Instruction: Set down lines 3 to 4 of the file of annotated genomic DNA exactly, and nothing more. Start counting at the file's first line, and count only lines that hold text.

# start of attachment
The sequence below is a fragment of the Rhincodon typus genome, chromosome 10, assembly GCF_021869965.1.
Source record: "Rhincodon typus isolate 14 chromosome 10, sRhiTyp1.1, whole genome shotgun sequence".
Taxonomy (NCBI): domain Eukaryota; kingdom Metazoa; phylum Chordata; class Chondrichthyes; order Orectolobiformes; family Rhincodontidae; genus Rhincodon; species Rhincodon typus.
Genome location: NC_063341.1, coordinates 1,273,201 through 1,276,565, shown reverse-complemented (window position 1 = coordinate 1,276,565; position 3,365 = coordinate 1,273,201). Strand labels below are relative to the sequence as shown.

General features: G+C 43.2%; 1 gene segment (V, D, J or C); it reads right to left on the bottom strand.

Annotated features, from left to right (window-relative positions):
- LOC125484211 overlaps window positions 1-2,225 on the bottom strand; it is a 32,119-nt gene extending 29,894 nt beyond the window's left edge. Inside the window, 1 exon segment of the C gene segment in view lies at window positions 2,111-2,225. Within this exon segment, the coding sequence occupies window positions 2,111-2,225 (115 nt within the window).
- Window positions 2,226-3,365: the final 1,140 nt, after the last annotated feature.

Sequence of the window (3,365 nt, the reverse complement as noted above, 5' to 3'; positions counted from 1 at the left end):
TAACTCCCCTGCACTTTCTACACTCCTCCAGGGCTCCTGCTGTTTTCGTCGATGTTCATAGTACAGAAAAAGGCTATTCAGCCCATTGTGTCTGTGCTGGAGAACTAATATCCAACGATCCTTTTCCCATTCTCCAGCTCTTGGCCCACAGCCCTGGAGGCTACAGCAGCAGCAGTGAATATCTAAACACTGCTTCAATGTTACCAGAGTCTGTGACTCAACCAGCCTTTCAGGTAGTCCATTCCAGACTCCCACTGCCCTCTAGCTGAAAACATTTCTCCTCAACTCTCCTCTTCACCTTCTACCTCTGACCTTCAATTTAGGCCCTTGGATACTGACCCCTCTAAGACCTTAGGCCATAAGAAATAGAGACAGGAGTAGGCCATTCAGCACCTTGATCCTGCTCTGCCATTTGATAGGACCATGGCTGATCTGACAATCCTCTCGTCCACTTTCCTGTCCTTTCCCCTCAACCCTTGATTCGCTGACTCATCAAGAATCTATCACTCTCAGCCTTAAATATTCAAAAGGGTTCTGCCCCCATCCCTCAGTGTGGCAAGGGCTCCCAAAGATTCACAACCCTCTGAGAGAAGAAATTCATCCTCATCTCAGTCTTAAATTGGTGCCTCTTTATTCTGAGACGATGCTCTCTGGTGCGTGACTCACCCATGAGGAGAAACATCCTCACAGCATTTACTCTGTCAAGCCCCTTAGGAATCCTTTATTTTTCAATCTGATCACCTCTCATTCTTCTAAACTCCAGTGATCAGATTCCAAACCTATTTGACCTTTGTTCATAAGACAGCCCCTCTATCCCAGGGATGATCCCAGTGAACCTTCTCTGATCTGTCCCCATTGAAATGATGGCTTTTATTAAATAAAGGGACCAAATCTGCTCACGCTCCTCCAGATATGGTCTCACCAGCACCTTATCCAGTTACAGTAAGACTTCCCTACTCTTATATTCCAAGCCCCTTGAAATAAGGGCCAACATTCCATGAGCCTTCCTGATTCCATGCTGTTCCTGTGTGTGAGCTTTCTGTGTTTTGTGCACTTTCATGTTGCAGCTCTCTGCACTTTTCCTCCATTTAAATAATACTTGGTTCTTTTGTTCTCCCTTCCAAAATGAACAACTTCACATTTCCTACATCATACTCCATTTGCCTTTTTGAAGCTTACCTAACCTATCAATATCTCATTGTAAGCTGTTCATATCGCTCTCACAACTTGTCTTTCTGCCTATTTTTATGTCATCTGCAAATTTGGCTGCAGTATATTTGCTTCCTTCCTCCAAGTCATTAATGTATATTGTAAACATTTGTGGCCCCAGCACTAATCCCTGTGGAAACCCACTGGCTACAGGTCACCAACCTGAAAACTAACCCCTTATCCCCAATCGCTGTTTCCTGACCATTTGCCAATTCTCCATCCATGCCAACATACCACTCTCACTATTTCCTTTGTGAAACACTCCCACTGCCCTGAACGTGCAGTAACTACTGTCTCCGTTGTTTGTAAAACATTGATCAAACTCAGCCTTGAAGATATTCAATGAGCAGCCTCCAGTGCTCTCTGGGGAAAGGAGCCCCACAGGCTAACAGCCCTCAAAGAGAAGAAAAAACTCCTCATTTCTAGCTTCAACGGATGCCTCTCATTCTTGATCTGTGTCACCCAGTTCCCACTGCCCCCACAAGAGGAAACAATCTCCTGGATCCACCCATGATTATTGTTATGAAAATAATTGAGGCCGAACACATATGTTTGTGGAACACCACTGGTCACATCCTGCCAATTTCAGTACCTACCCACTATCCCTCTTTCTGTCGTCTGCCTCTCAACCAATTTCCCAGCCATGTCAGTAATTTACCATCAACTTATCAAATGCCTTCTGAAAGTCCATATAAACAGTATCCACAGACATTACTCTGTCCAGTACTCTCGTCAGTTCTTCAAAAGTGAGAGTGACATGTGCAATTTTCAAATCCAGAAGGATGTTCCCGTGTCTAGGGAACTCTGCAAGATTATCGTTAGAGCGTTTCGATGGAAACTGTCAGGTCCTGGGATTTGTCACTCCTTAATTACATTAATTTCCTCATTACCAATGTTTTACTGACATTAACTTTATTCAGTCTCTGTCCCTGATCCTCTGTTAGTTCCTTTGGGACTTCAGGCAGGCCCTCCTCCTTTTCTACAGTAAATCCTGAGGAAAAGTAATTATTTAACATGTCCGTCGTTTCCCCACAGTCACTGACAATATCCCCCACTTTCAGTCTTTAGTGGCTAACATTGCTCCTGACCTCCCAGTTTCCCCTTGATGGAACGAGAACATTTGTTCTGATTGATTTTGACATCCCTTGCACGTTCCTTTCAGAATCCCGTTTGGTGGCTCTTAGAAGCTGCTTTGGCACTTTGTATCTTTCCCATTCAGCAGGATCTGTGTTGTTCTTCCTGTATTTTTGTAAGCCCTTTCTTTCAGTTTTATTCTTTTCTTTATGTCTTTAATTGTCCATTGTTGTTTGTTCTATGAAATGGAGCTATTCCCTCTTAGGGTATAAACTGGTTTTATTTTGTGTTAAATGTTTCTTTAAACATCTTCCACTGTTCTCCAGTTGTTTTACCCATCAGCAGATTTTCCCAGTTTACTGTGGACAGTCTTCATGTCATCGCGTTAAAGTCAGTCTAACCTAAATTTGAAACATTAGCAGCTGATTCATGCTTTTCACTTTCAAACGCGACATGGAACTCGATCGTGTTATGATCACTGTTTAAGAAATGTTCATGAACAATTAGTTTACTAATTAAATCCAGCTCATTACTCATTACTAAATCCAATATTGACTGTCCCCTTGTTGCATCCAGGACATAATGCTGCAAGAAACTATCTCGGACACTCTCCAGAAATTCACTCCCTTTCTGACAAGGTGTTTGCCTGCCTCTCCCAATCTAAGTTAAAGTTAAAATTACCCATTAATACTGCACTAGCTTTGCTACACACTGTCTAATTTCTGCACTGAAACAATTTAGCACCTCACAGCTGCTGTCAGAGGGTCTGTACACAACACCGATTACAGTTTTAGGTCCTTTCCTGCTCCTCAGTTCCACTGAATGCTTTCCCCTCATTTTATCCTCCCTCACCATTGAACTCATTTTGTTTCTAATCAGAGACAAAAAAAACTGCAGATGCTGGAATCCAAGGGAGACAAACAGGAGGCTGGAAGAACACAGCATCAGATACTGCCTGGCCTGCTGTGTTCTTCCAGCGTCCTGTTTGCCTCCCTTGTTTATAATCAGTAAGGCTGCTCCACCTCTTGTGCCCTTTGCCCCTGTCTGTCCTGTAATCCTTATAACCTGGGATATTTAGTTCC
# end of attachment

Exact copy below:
Taxonomy (NCBI): domain Eukaryota; kingdom Metazoa; phylum Chordata; class Chondrichthyes; order Orectolobiformes; family Rhincodontidae; genus Rhincodon; species Rhincodon typus.
Genome location: NC_063341.1, coordinates 1,273,201 through 1,276,565, shown reverse-complemented (window position 1 = coordinate 1,276,565; position 3,365 = coordinate 1,273,201). Strand labels below are relative to the sequence as shown.